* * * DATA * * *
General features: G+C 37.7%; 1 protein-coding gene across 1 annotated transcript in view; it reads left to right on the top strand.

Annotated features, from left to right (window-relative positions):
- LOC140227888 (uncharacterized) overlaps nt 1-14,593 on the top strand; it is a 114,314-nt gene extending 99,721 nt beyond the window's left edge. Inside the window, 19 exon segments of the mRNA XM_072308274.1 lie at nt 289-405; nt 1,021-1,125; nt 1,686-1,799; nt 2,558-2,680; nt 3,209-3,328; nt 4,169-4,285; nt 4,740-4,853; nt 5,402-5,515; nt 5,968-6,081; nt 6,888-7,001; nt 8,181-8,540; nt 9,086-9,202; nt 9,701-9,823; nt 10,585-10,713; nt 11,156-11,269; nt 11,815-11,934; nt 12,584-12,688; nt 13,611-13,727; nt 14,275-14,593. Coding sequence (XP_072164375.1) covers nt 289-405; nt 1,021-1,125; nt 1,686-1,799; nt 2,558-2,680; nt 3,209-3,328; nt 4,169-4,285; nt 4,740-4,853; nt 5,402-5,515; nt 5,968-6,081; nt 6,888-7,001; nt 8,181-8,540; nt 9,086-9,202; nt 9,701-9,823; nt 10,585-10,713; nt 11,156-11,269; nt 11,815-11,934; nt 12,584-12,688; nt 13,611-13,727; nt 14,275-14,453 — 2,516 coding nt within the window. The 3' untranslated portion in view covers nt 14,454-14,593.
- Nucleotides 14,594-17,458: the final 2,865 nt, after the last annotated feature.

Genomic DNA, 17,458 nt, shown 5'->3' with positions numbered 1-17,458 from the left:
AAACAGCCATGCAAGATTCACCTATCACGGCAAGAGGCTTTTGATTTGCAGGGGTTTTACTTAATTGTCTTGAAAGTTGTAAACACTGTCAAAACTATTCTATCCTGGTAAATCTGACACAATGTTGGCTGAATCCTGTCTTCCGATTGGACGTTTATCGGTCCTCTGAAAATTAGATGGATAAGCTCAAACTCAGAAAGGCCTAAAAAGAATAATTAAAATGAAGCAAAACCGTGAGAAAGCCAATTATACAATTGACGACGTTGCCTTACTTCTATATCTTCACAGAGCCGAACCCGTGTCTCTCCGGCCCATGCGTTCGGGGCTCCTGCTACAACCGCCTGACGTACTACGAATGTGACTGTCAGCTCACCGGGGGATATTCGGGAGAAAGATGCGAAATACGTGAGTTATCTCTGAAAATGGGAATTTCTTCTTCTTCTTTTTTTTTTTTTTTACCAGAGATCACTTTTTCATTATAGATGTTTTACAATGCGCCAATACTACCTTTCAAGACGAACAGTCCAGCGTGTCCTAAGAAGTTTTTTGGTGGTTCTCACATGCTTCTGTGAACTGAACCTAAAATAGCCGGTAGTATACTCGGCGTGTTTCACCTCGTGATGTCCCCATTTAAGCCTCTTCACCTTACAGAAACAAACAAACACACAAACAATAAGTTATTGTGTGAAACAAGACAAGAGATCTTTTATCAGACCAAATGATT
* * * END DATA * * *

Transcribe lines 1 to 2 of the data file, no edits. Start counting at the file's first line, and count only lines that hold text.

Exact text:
General features: G+C 37.7%; 1 protein-coding gene across 1 annotated transcript in view; it reads left to right on the top strand.

Annotated features, from left to right (window-relative positions):